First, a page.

Doctors may suggest surgery to improve bladder control if other treatments have failed. Surgery helps only stress incontinence. It won’t work for urge incontinence. Many surgical options have high rates of success.
Most stress incontinence problems are caused by the bladder neck dropping toward the vagina. To correct this problem, the surgeon raises the bladder neck or urethra and supports it with a ribbon-like sling or web of strings attached to a muscle or bone. The sling holds up the bottom of the bladder and the top of the urethra to stop leakage.
Surgery to lift the bladder may use a web of strings (left) or a ribbon like sling (right) to support the bladder neck and urethra.
If your bladder does not empty well as a result of nerve damage, you might leak urine. This condition is called overflow incontinence. You might use a catheter to empty your bladder. A catheter is a thin tube you can learn to insert through the urethra into the bladder to drain urine. You may use a catheter once in a while, a few times a day, or all of the time. If you use the catheter all the time, it will drain urine from your bladder into a bag you can hang from your leg. If you use a catheter all the time, you should watch for possible infections.
Women of all ages have bladder control problems. You may think bladder control problems are something that happens when you get older. The truth is that women of all ages have urine leakage. The problem is also called incontinence. Men leak urine too, but the problem is more common in women.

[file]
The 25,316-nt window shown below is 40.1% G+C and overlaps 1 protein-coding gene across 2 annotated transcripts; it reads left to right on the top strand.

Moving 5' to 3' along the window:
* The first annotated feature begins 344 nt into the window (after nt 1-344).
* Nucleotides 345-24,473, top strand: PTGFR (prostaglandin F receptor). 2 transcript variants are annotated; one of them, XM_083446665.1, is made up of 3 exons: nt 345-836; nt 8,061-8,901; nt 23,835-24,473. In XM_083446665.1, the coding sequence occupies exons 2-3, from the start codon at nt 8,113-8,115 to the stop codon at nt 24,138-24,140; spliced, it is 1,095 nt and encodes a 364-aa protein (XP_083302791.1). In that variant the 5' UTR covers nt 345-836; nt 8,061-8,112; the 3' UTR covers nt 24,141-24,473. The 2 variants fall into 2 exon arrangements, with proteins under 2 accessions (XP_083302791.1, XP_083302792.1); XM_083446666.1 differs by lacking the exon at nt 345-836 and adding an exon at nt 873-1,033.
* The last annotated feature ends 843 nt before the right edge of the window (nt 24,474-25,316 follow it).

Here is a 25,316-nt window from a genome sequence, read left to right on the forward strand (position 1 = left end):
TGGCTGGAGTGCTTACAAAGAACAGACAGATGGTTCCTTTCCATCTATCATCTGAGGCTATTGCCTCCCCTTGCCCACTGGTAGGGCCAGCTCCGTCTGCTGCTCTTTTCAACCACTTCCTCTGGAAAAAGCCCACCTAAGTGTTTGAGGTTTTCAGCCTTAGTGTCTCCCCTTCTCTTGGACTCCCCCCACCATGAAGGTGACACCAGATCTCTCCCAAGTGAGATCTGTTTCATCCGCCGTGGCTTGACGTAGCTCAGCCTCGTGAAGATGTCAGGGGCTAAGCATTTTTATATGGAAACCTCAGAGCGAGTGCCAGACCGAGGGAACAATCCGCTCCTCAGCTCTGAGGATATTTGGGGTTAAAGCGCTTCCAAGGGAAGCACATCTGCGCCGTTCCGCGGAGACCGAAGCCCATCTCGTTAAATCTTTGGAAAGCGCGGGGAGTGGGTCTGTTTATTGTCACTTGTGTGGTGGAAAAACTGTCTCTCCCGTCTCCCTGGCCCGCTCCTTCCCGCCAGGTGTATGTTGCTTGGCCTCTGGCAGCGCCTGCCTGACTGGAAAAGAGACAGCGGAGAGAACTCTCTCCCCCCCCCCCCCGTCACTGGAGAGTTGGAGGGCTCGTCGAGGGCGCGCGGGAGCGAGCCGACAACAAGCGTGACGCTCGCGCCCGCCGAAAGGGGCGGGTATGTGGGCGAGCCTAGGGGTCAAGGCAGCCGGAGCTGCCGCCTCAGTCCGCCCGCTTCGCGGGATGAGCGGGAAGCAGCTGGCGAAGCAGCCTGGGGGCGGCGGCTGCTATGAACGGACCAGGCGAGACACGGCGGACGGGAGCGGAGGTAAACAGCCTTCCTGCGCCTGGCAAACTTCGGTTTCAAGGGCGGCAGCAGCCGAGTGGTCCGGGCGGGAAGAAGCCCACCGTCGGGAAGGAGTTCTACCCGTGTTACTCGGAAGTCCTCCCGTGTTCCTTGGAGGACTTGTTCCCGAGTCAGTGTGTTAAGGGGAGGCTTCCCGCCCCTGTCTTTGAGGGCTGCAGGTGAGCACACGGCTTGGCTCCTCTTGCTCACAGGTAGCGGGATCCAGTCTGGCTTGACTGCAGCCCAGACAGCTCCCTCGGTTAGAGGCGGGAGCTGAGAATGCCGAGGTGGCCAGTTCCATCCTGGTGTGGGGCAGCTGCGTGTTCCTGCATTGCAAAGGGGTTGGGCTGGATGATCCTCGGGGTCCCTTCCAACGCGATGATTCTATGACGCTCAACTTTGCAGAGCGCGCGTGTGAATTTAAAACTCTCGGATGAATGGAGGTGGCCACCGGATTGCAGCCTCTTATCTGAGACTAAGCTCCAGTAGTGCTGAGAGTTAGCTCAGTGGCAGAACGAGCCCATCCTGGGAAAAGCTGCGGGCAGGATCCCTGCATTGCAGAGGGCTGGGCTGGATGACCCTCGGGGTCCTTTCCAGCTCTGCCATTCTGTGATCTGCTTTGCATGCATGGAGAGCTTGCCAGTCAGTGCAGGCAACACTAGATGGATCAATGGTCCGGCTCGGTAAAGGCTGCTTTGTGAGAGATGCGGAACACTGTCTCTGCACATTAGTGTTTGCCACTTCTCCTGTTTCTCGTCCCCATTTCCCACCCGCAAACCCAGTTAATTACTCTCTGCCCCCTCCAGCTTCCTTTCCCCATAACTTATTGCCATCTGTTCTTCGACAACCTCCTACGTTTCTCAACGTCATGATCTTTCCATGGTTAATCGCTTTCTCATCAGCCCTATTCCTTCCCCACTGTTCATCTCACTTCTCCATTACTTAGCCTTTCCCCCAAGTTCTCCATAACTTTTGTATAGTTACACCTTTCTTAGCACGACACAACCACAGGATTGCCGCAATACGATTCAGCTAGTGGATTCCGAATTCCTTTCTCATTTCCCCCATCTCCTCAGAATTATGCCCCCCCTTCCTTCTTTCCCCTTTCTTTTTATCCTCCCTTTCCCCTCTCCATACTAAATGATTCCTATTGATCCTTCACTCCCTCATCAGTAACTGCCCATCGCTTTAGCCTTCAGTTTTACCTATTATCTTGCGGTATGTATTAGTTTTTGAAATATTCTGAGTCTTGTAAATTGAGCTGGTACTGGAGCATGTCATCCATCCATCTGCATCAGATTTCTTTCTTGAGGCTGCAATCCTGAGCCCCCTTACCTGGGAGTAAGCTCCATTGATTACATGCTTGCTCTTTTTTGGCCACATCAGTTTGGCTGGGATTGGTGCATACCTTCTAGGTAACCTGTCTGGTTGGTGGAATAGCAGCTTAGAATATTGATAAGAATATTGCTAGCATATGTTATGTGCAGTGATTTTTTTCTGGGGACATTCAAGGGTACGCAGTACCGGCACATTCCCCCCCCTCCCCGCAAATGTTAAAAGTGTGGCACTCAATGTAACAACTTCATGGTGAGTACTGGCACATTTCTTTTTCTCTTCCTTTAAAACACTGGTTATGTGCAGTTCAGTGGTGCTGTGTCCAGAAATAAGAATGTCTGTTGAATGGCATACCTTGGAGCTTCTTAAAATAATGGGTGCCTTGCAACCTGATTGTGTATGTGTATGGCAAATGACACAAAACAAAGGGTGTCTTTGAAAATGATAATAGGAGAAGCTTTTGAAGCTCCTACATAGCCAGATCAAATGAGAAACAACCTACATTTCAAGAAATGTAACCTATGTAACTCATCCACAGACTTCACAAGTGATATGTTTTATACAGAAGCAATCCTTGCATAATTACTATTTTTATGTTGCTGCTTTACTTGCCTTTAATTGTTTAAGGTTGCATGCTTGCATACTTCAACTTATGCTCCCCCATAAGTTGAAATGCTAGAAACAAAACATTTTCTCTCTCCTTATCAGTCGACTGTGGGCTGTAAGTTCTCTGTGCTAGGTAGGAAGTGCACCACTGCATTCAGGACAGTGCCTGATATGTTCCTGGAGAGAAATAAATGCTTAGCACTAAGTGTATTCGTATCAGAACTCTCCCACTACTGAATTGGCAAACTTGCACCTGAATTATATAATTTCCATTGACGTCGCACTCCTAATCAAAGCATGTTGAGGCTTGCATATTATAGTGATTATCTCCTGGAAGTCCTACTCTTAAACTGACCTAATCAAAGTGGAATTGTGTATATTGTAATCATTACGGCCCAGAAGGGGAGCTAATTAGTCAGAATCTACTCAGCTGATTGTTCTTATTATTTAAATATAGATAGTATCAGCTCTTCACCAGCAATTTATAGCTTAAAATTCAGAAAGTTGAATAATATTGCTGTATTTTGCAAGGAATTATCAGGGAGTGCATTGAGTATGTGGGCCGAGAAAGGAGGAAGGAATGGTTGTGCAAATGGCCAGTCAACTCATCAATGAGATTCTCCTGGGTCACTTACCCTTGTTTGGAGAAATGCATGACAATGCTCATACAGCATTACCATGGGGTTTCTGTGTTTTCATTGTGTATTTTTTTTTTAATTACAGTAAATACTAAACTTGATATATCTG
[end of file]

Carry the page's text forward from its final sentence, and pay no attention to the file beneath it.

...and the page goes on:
Urine leakage may be a small bother or a large problem. About half of adult women say they have had urine leakage at one time or another. Many women say it’s a daily problem.
Urine leakage is more common in older women, but that doesn’t mean it’s a natural part of aging. You don’t have to “just live with it.” You can do something about it and regain your bladder control.
Incontinence is not a disease. But it may be a sign that something is wrong. It’s a medical problem, and a doctor or nurse can help.
Several treatments are available to help with Interstitial Cystitis/Painful Bladder Syndrome. No one treatment works for everyone. You may have to try two or three treatments before you find a plan that works for you. Be patient. Don’t give up if the first thing you try doesn’t work.
Some people with Interstitial Cystitis/Painful Bladder Syndrome find that certain foods or drinks bring on their symptoms. Others find no link between symptoms and what they eat.
Keeping a food diary might help you identify foods that cause flare-ups.
Learning what foods cause symptoms for you may require some trial and error. Keep a food diary and note the times you have bladder pain. The diary might reveal that your flare-ups always happen, for example, after you eat tomatoes or oranges due to the amount of acid that gets into the urine.
If you make changes to your diet, remember to eat a variety of healthy foods.
Bladder retraining is a way to help your bladder hold more urine. People with bladder pain often get in the habit of using the bathroom as soon as they feel pain or urgency. They then feel the need to go before the bladder is really full. The body may get used to frequent voiding. Bladder retraining helps your bladder hold more urine before signaling the urge to urinate.
Keep a bladder diary to track how you are doing. Start by noting the times when you void. Note how much time goes by between voids. For example, you may find that you return to the bathroom every 40 minutes.